EQULIBRIUMGDP

EQULIBRIUMGDP - EQULIBRIUM GDP AGGREGATE DEMAND(AD = AGGREGATE SUPPLY(AS THE CLASSICAL ECONOMIC SYSTEM The centerpiece of classical economics is

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EQULIBRIUM GDP: AGGREGATE DEMAND (AD) = AGGREGATE SUPPLY (AS) THE CLASSICAL ECONOMIC SYSTEM The centerpiece of classical economics is Say’s Law – J.B Say (18 th century) - Say’s law states that supply creates its own demand. What we produce supply all gets sold. Ricardo’s elaboration of Say’s Law. People produce they get paid money spend it what others produce. Question: “Why does anybody work?” asked Say. To make money with which to buy things . As long as everyone spends everything that he or she earns, we’re o.k. Basically, producers need to sell everything they produce. Assuming no saving consumption or demand production lay off unemployment. If savings = D we’d never have unemployment However, saving is crucial to economic growth: No S No I Consumer goods - C Production → Ignoring G Investment goods – I GDP = C+I GDP = C+S Think of GDP as income received (C+S) C+S = C+I S = I a) This is a perfect economic system b) Everything produced is sold c) Everyone who wants to work can find a job d) No business cycles e) No government intervention SUPPLY AND DEMAND REVISITED Equilibrium or market clearing price and quantity Q P D S Q e P e
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Classical economists Application of the law of supply and demand to prove Say’s Law More specifically – that S=I S > I unemployment Classical economists No worry, why? r↓ - if this is not achieved, then both price and wage flexibility would bring about equilibrium between S and I. Note: S > I C↓ D↓ P↓ firms will cut P (↓) to sell more and if wages↓, profits could actually be realized. THE CLASSICAL EQUILIBRIUM; AGGREGATE DEMAND EQUALS AGGREGATE SUPPLY Micro Level: Q d = Q s Equilibrium is the state of rest – no tendency for a ∆ Macro Level: AD = AS The classical economists believed the economy was either at, or tending toward, full employment. So at the classical equilibrium, the GDP at which AD equals AS, was at full employment. The Aggregate Demand Curve Total expenditures by the community on goods and services. By implication therefore the components are households demand (C), Business demand (I), and government demand (G). The AD curve gives the various levels of real GDP that will be demanded at various price levels, ceteris paribus. Like most demand curves, the AD curve slopes downward. Interest rate Investment (I) Saving (S) Q L r e I & S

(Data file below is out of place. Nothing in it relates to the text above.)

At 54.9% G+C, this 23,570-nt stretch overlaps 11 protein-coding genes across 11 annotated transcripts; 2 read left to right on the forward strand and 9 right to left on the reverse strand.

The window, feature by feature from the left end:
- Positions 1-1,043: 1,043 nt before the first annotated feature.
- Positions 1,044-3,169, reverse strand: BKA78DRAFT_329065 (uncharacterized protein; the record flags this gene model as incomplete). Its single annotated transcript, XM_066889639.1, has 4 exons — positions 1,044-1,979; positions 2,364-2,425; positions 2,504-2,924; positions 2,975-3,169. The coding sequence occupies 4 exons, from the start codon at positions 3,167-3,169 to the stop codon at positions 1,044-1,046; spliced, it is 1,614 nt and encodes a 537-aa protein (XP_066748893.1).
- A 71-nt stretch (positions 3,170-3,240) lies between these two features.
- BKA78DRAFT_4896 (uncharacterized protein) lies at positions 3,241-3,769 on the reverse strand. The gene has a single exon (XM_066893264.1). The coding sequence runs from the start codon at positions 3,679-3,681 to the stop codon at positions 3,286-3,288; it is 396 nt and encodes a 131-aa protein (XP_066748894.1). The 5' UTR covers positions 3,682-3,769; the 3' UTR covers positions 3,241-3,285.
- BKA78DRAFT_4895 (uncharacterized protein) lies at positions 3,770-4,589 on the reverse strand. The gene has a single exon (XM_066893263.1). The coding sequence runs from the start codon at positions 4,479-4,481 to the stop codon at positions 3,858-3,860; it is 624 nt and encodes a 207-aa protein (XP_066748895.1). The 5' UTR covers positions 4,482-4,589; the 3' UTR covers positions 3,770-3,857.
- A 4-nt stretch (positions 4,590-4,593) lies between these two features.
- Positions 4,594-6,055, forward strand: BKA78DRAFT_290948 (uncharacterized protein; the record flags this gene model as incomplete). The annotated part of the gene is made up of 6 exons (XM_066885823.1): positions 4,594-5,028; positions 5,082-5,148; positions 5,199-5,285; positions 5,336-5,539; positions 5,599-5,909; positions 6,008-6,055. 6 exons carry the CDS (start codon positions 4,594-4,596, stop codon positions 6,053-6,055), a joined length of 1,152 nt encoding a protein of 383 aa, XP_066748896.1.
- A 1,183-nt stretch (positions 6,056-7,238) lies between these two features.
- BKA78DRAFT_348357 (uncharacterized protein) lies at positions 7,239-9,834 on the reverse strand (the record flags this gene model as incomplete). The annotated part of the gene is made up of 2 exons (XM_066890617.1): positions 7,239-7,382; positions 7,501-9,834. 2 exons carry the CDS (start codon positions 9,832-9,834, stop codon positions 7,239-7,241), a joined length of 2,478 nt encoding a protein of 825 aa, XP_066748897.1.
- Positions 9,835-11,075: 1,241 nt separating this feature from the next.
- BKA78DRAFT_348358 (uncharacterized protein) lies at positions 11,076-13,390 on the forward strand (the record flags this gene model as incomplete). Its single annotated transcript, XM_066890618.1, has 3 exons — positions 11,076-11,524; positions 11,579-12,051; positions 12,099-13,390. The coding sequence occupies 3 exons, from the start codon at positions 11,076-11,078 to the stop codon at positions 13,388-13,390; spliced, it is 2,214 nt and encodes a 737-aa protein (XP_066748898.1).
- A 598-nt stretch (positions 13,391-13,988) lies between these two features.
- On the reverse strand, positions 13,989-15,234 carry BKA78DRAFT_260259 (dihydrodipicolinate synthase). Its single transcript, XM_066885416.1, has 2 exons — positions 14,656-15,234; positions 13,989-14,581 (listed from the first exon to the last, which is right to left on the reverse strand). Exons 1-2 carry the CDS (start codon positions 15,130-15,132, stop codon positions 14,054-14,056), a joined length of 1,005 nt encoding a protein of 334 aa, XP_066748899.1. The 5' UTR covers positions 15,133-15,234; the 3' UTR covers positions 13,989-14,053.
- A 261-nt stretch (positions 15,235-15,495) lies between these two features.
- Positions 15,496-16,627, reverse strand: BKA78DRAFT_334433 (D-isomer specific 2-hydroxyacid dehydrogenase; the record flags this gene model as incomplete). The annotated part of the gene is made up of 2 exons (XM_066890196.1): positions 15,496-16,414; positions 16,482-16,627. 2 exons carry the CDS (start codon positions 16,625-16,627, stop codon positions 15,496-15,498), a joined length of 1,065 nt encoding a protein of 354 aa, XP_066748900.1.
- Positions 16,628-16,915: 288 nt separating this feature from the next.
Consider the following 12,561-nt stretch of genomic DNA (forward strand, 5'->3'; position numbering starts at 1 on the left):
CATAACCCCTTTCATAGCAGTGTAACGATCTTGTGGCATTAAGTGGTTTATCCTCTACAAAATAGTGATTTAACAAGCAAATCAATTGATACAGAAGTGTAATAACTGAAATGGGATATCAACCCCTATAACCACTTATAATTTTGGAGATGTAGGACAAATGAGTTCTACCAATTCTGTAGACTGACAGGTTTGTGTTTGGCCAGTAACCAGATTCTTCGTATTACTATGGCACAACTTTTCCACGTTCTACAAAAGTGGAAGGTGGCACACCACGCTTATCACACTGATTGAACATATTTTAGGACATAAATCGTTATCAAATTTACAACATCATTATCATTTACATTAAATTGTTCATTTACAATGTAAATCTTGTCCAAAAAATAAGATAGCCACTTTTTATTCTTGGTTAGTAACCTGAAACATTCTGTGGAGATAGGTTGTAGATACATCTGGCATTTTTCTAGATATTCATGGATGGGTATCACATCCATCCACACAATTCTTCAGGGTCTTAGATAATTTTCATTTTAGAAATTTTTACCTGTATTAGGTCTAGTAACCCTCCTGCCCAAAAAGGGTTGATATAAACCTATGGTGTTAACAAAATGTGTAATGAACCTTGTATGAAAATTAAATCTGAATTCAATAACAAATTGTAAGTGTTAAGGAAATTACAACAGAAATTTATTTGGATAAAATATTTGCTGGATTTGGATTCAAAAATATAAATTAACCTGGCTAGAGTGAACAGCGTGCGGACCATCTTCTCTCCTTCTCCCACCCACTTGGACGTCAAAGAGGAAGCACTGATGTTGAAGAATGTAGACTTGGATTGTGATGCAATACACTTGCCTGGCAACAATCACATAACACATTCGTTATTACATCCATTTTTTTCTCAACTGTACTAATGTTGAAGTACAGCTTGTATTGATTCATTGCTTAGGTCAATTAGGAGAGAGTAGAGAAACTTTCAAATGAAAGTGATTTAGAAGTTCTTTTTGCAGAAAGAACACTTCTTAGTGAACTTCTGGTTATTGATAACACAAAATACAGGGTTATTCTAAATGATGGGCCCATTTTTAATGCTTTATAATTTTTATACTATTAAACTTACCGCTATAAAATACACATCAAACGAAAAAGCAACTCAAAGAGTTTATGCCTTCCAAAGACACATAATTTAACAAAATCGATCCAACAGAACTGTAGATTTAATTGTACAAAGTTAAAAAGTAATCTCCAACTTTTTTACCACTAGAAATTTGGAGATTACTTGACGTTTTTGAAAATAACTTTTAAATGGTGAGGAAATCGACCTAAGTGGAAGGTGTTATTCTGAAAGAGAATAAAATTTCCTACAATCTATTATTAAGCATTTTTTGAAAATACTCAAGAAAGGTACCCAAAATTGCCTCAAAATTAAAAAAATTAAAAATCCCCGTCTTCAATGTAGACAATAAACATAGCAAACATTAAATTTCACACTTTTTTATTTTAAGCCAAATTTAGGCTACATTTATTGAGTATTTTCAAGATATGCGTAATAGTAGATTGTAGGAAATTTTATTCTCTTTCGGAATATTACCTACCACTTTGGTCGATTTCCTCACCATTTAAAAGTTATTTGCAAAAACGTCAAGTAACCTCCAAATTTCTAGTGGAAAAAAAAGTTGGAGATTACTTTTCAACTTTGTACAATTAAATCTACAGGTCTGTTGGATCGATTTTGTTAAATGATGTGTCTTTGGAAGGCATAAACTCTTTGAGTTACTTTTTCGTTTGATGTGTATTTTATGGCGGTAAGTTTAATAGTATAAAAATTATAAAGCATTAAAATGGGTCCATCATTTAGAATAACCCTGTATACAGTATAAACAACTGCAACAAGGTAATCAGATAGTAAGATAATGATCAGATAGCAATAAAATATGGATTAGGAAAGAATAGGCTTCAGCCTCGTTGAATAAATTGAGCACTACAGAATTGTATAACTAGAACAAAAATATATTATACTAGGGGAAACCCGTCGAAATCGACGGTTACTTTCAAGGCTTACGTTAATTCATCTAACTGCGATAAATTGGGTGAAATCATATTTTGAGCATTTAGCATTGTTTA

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Explanations for the shape of the AD curve 1) Wealth Effect An increase in the P level reduces the wealth of people holding money, making them feel poorer and reducing their purchases. P↑ levels consumers, businesses a government will cut on autonomous consumption spending. The C+I+G curve shift downward. 2) Intertemporal Substitution
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This note was uploaded on 01/28/2011 for the course ECON 1 taught by Professor Sm during the Spring '10 term at Laney College.

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EQULIBRIUMGDP - EQULIBRIUM GDP AGGREGATE DEMAND(AD = AGGREGATE SUPPLY(AS THE CLASSICAL ECONOMIC SYSTEM The centerpiece of classical economics is

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